Overcoming the Impostor Syndrome

If you think you are the only one plagued by the Impostor Syndrome, let me assure you that you are not alone. It plagues the best of us, myself included. 

You may be in a leadership role in which you are exposed to scrutiny and held accountable as an executive.  Or you may be in a role as team leader, manager, entrepreneur, or consultant where you have to communicate clearly and influence others. Or you may simply find yourself standing in front of an audience in a leadership capacity delivering an important presentation.

Suddenly you find yourself doubting your abilities and questioning the validity of your purpose. And just as you thought you had it under control, the Impostor Syndrome rears its ugly head and derails you. 

As a coach, I’d like to share some of the most frequent Impostor Syndrome inner chatter examples that I’ve culled from clients over the past few years:

“My unique perspective/voice doesn’t count here, I shouldn’t really speak up, people are judging me, I’m not really up to this challenge, I’m not a good leader/communicator, others are better than me, etc.…” (Feel free to add yours!)

As you notice, the focus of this inner chatter is on ‘I’ –  I’m not good, people are judging me, my flaws, my shortcomings, they’re expecting this from me…”.  All that thought energy is heavily focused inward, oppressing us, making us feel small, stuck, deflated, disoriented. 

And before we know it, we’ve gone down the rabbit hole, forgotten why we’re here, and lost sight of our purpose.

So what if instead of going down that rabbit hole of the Impostor, we could allow ourselves, at that moment, to feel regally expansive and turn our energy outward, away from our small self? In other words, take a conscious risk and pivot our attention towards the people and audiences we serve.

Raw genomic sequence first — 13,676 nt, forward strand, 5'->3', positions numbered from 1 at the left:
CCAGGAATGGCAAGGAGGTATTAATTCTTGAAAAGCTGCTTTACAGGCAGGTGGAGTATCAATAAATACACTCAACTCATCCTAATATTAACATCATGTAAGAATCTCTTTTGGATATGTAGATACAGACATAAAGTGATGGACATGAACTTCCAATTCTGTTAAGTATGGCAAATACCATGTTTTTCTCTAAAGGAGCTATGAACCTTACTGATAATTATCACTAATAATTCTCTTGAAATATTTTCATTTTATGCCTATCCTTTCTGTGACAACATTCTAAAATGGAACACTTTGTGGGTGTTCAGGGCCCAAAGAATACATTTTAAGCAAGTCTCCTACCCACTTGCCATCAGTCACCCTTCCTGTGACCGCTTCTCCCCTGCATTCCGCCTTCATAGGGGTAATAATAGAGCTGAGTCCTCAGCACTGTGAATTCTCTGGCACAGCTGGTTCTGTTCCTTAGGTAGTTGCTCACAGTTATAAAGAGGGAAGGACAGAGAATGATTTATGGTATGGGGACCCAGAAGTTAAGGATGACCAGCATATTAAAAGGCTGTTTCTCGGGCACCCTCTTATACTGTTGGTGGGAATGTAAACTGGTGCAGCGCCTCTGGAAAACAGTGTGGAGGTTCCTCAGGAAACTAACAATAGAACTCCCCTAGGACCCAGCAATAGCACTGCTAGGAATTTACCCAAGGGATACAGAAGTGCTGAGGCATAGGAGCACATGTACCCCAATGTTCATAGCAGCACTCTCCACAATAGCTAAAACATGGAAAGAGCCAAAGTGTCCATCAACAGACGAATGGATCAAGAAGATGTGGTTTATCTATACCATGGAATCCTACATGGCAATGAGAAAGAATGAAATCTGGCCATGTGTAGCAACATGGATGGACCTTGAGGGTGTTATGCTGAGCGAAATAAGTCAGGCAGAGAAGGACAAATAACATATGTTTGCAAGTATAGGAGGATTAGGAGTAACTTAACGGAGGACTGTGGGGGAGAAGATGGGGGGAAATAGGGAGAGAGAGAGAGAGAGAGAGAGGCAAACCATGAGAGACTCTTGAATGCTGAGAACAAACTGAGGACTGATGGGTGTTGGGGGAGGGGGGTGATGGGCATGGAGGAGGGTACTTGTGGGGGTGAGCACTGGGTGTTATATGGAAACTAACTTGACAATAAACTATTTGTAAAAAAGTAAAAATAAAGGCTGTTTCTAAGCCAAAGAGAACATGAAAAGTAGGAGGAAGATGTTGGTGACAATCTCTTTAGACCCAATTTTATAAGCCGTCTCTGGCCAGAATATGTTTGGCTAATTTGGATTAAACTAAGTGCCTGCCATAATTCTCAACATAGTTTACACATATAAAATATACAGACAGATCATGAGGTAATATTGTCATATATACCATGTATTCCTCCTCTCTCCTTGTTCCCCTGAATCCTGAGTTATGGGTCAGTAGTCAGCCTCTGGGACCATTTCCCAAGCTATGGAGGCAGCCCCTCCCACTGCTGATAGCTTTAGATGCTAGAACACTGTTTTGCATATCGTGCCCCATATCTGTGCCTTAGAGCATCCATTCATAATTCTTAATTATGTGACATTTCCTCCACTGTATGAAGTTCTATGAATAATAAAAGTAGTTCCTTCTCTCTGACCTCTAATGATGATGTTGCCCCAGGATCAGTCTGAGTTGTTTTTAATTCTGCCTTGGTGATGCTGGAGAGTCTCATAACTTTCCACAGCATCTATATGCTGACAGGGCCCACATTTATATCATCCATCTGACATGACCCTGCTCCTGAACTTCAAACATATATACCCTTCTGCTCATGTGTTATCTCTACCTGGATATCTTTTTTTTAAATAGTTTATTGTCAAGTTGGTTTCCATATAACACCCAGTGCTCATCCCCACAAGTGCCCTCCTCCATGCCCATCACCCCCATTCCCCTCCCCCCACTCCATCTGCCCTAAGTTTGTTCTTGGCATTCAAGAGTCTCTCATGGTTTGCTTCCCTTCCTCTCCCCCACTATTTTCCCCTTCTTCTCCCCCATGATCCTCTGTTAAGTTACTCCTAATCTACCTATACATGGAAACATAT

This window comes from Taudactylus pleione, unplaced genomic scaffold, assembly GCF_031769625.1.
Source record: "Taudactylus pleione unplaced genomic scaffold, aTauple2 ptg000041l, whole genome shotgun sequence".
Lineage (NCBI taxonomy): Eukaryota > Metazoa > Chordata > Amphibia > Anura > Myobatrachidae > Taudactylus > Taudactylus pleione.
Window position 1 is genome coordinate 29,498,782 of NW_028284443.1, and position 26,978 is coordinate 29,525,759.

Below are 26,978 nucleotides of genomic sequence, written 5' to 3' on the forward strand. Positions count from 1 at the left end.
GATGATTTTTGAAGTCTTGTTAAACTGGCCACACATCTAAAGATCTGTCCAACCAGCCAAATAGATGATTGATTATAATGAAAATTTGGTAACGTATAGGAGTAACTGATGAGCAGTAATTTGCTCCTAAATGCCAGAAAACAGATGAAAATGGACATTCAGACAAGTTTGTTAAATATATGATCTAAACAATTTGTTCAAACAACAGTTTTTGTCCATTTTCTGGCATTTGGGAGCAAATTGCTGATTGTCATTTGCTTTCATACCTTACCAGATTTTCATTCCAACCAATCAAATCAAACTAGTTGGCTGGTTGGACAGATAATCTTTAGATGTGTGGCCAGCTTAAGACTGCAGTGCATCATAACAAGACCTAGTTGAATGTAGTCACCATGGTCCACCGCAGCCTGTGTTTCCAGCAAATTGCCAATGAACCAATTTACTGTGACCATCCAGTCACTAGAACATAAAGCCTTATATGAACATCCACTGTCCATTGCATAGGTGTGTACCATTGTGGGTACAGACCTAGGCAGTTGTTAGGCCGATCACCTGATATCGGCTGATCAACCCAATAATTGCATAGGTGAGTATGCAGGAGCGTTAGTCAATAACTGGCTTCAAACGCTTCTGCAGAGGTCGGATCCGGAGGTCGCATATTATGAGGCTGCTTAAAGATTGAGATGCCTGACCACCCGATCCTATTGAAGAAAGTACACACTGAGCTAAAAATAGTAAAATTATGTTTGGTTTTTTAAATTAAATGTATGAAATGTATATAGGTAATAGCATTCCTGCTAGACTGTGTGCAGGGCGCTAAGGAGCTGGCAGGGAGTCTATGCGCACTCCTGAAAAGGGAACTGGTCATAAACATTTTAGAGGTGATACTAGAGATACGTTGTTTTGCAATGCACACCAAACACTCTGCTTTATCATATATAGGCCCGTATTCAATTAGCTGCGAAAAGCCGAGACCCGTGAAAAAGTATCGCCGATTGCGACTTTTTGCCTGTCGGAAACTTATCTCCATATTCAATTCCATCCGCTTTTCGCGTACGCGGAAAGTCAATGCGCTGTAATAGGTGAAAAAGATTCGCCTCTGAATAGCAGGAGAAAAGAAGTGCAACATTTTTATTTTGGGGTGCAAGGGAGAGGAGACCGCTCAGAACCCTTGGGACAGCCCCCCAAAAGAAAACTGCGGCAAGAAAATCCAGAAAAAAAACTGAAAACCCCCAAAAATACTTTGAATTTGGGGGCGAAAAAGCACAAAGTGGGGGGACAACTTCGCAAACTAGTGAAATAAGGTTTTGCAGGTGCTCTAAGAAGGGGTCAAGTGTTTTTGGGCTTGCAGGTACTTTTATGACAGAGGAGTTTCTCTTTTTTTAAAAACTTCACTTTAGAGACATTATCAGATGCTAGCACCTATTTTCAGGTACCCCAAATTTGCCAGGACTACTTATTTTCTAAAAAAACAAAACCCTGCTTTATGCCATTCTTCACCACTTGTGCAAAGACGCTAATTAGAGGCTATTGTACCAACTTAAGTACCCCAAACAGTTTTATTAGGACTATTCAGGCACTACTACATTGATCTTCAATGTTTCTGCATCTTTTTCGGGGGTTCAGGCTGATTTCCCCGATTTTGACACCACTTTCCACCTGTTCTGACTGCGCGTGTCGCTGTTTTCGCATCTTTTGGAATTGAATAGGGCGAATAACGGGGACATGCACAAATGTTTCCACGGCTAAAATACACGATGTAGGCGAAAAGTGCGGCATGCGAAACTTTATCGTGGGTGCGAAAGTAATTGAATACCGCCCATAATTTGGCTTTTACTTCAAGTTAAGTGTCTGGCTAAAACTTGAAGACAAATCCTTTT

Imagine if we could think of that moment as an opportunity. An opportunity to share,  to learn, to transform, to exchange, to inspire and to listen.

I share this because it’s all about claiming your place – with generous authority. 

Leaders don’t need to know everything. They need to have a vision of what could be and be able to communicate it with clarity and confidence so that others are inspired to participate in the journey. 

Leadership is about being authentic, committed and unapologetic. 

I myself have been plagued by the Impostor Syndrome because I didn’t have the right certification, the right experience, the right style.  But who cares?  Why not leverage what we have to offer instead?

So, relax.  Breathe.  Remind yourself of what your role is and anchor deeply into your purpose. After all, there’s a reason why you are here at this particular moment in time. 

Turn your attention away from yourself, and make it about your team, your client, your organization, the people you serve.

And if I may conclude with something a client said once – “Life’s too short to be taken so seriously.” 

Down with the Impostor Syndrome. Claim your authentic voice so that we may all benefit from it.